Summer nuclear power expansion to cost $6.8bn, finish in 2019 & 2020

 Summer nuclear power expansion to cost $6.8bn, finish in 2019 & 2020

South Carolina Electric & Gas Co., a subsidiary of SCANA Corp. (NYSE: SCG), filed a petition seeking approval to update the construction milestone and the capital cost schedule for two new reactors at the V.C. Summer nuclear plant in South Carolina.

The updated filing was necessary as several project milestone dates previously approved by the state Public Service Commission have exceeded their allowable contingency time periods. The construction schedule reflected in the petition indicates a substantial completion date for Unit 2 of June 2019 and Unit 3 of June 2020 based upon information from the consortium of Westinghouse Electric and Chicago Bridge & Iron (CB&I, NYSE: CBI).

The petition includes incremental capital costs that total $698 million (SCE&G’s portion in 2007 dollars), of which $539 million are associated with delays and other contested costs. The project’s total cost is now estimated at approximately $5.2 billion (SCE&G’s portion in 2007 dollars) or $6.8 billion including escalation and allowance for funds used during construction. The construction and capital cost schedules are subject to ongoing negotiations with Westinghouse Electric and CB&I.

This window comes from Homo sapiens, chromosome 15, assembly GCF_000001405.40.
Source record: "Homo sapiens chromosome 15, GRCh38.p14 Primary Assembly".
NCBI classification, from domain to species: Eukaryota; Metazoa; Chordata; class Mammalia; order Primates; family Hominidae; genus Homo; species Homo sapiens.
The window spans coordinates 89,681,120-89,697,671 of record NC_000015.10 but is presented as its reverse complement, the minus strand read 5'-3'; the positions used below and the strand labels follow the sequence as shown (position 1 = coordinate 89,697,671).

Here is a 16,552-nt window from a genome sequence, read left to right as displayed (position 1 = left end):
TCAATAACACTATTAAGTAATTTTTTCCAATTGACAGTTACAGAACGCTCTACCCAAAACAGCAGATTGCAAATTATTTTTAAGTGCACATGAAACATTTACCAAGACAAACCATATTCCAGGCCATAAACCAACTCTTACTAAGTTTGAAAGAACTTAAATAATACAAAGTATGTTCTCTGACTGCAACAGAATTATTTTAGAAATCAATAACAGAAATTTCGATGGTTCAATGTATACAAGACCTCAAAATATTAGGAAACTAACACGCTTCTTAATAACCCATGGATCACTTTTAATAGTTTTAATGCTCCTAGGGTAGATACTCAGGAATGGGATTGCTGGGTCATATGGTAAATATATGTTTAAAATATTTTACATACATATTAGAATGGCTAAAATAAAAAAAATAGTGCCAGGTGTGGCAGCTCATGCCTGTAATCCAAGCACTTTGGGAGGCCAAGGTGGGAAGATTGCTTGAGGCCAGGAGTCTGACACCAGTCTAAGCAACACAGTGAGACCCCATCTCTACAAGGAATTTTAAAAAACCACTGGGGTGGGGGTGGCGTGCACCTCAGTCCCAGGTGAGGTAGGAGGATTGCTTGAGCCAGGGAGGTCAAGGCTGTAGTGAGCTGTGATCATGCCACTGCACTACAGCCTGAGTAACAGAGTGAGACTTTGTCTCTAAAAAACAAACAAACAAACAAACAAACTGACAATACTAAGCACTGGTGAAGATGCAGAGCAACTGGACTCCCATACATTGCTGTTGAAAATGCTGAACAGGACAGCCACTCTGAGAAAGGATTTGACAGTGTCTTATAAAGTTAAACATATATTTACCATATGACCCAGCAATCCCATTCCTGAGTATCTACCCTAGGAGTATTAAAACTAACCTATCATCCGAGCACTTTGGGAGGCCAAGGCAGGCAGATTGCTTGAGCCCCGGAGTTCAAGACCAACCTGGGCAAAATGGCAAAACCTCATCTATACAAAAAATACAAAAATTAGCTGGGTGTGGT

SCANA Chairman and CEO Kevin Marsh said 85 percent of the major equipment was received for Unit 2, and the containment vessel bottom heads for both units have been set. All three steel rings that make up the vertical walls of the Unit 2 containment vessel are either completed or near completion.

“However, we are not pleased with the delays in the construction schedule for out new nuclear plants,” Marsh said. “These delays and related cost increases are principally due to design and fabrication issues associated with the production of submodules used in construction of the units.”

Though the capital cost schedule includes higher costs than were originally approved, SCE&G says some elements of the costs have actually gone down, including lower inflation and interest rates, and an anticipated $1.2 billion in fuel cost reductions after production tax credits are applied.

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